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After Biggest Strike on Militants in a Decade, Largest Number of Kashmiri Youth Pick up Guns in a Month

That militancy has been on the rise in South Kashmir is known. But what could be a troubling sign for the security forces is that militancy is finding new takers in other major districts of Kashmir as well.

Sheikh Saaliq | News18.com@sheikh_saaliq

Updated:April 30, 2018, 5:08 PM IST
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After Biggest Strike on Militants in a Decade, Largest Number of Kashmiri Youth Pick up Guns in a Month
More than 20 young men from south Kashmir are said to have joined militancy in April.
New Delhi: On April 1, security forces in Jammu and Kashmir killed 13 militants — all locals — in what was said to be the biggest anti-militancy operation mounted in a single day in the Valley since 2010.

Hours after the three separate encounters, XV Corps Commander Lt Gen Anil Kumar Bhatt had said it was probably the “biggest strike on militants in a decade”.

A top police official also told reporters that it was a “major setback” to militants. “We will see fewer youth join their (militant) ranks now.”

Contrary to this hope, however, more than 20 young men from south Kashmir are said to have joined militancy in April since the operation — the largest number in recent years, a senior police officer said.

“We thought that Kachidoora and Dragadh encounters will make youth re-think of joining any militant organisation, but everything has backfired,” the senior police official was quoted as saying by local media.

New Battlefields

That militancy has been on the rise in South Kashmir is known. But what could be a troubling sign for the security forces is that militancy is finding new takers in other major districts of Kashmir as well.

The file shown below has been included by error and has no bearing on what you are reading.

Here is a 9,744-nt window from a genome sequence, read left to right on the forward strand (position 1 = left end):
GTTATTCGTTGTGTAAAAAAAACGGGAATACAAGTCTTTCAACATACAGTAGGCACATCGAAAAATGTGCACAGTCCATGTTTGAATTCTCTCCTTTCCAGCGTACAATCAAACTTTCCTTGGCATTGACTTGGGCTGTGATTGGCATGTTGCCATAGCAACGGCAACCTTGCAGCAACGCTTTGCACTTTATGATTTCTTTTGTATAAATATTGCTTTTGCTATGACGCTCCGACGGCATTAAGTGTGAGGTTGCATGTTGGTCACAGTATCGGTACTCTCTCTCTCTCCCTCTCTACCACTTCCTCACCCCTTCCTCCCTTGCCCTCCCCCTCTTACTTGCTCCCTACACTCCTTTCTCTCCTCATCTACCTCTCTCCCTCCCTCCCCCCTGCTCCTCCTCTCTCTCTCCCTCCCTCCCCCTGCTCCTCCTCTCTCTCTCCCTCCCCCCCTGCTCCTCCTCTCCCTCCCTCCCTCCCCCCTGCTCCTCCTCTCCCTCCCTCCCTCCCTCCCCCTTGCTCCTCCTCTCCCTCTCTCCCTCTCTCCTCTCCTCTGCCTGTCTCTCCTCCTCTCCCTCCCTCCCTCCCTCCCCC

Capital Srinagar, perceived to be a militancy-free district, has again shown signs of tilting towards the gun.

As many as 12 youths are said to have joined militancy from Srinagar in the last two years. Four of them have died in different gunfights with security forces.

One of them was Mohammad Eisa Fazili, an engineering student from Ahmednagar. He went missing from his hostel room in Baba Ghulam Shah Badshah University on August 17 last year. The other three militants from Srinagar killed since last year include Mughees from Parimpora, Sajad Gilkar from Srinagar’s downtown in Nowhatta and Sajad Bhat alias Shadak from Zewan.

According to the police, other active militants from Srinagar are Junaid Sehrai (Baghat, Srinagar), Fahad Waza (Khanyar, Srinagar), Mehrajud Din Bangroo (Fateh Kadal, Srinagar), Dawood Sofi (Zainakote, Srinagar) and Fayaz Hamal Bhat (Nawakadal, Srinagar). All of them are believed to have moved to South Kashmir to join other militants.

“This is a worrying trend,” a senior police officer, who deals with counter-insurgency in Kashmir, said. “If Srinagar starts to witness scenes like South Kashmir and the city youth join militant ranks in huge numbers, it could create big problems for us. We are already worried about the small number joining militants in Srinagar.”